Wednesday, May 27, 2009
So we asked
"Who is the library monster?
Why is he (or she) so angry?
Is there a story to tell?'
Here's what we learned...
"I came from the evil Boston Public library where I had been caged up for 15 years. My mother was brutally killed when a library cart sped out of control running her straight over. From then on I decided to get revenge by eating other books and scaring library goers. I wish I could be a normal book and be loved but the anger overwhelms me. So watch out. I will eat your books and assignments in fits of literary rage!
- Library Monster
P.S. The reference books taste the best."
"Such a sad tale. Would a little bibliotherapy help?"
"Probably, I eat books because I'm unhappy and I'm unhappy because I eat books. Your sympathy soothes me but I fell as if a tasty book is the only thing that can fill the void in my heart.
- Library Monster
P.S. I feel like I have a chance to start a new chapter in my life (pun alert)
Tuesday, May 26, 2009
I will miss all of the library study hall regulars! Take care of yourselves and study hard!
Monday, May 25, 2009
Steve also asked us to each view one of the following war films during exam week and to consider the sacrifices made by the men who served in those battles as we watch. The films he recommended are We Were Soldiers, Saving Private Ryan, and Band of Brothers.
Friday, May 22, 2009
Thursday, May 21, 2009
Maybe you are going someplace exotic this summer. Maybe your plans are already made: to climb to the high peak or dive deep in the clear blue ocean or to explore that far-away city. However, if this summer you'll be in more familiar locations with some time on your hands, you can always get a taste of the excitement through travel literature. In these stories, intrepid travelers with a gift for storytelling have set their adventures to words.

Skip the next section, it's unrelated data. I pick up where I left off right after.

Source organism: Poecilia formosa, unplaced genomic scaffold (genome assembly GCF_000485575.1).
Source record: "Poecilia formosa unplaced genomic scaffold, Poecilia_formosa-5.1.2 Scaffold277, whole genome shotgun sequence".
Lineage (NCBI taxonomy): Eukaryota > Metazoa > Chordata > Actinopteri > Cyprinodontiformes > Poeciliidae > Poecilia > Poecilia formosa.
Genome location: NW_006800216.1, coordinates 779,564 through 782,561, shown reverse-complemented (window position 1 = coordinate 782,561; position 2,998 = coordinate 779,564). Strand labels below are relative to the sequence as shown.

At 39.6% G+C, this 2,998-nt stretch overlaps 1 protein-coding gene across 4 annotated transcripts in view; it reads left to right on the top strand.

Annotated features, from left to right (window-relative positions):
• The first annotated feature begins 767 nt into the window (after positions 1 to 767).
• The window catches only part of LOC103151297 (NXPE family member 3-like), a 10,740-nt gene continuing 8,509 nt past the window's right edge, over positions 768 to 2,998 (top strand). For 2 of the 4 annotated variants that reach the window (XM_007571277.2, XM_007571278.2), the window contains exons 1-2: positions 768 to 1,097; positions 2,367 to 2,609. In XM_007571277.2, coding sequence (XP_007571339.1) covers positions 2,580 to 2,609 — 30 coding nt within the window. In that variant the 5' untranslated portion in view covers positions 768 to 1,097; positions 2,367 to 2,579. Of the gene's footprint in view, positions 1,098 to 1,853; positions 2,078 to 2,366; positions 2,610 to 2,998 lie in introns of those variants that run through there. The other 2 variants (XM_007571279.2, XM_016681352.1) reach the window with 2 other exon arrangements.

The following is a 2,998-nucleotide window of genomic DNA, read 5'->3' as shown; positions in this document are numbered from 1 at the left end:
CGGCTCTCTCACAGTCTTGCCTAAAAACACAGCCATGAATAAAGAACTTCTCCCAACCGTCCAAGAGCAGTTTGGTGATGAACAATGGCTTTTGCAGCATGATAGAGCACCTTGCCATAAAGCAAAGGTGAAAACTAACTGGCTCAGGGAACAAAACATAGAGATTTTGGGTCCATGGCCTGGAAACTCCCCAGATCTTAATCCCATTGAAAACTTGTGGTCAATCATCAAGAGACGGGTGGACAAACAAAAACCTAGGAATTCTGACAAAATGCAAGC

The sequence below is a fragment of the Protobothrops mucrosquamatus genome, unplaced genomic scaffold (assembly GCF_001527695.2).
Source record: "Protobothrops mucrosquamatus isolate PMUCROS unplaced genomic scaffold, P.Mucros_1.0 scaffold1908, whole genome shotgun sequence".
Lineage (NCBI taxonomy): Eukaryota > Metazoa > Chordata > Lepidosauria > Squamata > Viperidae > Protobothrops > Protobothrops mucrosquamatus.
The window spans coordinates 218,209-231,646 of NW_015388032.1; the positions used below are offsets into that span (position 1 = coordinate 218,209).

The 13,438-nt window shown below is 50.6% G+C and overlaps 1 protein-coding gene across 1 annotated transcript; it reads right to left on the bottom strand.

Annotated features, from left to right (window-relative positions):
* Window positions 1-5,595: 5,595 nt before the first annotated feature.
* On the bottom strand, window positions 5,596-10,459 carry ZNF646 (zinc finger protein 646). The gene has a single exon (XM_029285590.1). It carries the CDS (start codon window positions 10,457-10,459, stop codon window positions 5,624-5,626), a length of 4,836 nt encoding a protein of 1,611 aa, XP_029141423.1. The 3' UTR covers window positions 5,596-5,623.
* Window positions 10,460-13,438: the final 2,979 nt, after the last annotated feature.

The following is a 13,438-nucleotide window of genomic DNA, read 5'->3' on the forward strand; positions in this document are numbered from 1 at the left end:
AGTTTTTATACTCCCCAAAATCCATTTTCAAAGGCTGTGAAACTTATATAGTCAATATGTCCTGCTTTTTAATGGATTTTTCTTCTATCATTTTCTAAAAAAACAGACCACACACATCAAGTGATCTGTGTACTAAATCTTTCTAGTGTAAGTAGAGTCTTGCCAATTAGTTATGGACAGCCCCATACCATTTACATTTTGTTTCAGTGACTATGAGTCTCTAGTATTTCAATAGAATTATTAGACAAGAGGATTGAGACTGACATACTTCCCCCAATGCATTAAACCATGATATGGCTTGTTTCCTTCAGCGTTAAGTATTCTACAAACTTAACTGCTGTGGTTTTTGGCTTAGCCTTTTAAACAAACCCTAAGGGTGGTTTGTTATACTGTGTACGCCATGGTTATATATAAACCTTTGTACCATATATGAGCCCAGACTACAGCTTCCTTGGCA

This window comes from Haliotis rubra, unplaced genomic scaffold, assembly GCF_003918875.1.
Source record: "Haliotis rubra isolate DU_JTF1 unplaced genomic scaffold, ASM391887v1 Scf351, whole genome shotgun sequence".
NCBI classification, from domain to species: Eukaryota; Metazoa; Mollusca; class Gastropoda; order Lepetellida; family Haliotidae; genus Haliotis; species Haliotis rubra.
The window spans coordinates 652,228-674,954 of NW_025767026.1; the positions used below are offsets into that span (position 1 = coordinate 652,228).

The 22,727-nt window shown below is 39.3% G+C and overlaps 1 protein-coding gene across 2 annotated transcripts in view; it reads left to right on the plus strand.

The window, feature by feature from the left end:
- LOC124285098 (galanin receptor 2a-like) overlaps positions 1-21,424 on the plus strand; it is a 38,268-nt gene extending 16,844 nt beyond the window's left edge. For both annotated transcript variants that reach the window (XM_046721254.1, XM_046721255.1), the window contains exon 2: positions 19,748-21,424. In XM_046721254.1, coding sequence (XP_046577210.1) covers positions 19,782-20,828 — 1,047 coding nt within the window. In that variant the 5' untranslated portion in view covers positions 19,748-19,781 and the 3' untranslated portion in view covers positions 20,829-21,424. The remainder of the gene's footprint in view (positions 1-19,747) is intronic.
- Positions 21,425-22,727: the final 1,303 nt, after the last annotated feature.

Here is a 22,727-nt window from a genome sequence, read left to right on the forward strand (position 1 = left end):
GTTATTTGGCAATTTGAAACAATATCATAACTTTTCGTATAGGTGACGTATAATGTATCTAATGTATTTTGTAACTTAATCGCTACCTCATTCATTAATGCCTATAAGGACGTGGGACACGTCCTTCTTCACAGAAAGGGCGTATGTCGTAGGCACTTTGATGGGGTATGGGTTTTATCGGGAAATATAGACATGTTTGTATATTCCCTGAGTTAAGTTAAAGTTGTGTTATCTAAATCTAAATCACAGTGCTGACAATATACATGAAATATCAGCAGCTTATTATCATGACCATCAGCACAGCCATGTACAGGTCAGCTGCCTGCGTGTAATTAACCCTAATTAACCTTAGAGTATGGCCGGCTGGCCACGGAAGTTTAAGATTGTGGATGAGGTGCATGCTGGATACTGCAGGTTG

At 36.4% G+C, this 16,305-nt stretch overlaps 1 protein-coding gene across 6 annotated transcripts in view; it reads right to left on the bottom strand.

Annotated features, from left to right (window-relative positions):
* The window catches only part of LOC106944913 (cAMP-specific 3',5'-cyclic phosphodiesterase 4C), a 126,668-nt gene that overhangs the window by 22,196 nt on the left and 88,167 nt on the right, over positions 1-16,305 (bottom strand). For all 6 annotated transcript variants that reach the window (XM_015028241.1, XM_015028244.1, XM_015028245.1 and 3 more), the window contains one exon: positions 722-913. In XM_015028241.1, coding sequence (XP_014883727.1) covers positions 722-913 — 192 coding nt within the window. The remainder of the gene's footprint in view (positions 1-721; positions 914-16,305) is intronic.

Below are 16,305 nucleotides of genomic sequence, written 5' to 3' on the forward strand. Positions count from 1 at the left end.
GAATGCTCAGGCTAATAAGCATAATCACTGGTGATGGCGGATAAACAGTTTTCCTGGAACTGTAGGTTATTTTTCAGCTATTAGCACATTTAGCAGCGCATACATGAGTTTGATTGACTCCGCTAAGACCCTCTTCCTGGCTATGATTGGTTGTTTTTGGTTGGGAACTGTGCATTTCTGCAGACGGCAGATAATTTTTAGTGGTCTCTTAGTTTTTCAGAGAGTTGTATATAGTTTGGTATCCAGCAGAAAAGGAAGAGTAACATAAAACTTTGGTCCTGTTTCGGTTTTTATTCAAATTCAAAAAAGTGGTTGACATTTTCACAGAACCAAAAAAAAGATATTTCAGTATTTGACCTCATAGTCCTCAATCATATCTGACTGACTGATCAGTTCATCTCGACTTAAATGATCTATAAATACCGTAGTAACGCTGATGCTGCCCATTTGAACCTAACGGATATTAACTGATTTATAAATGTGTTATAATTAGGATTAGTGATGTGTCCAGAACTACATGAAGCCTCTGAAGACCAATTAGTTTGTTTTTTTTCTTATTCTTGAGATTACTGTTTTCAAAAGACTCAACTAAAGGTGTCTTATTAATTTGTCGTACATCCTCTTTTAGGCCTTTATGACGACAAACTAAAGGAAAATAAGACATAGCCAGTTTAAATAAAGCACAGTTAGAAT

In Beyond the Sky and the Earth, Jamie Zeppa decided to not go to graduate school, and instead to travel to Bhutan, a mostly closed Himalayan country with a need for English teachers, in 1989. She left her overly cautious grandfather and her very stable boyfriend to seek an unknown adventure with unexpected consequences. Through Jamie's eyes, we meet her students, we learn about the customs, and we see the incredible landscape of this mountainous, Buddhist country.
Annie Hawes takes on a different kind of adventure, into the flavors of northern Italy. With her sister, she signs up to graft roses for the winter in a small Northern Italian town. She doesn't know much about roses except that they smell nice, but figures she will catch on when she arrives. This account reveals Annie's experiences as she inadvertently breaks social customs and misunderstands communications. The funny mishaps of the British sisters and the delightful descriptions of their meals remind readers of their own experiences of learning to love a new place.
Wednesday, May 20, 2009
Tuesday, May 19, 2009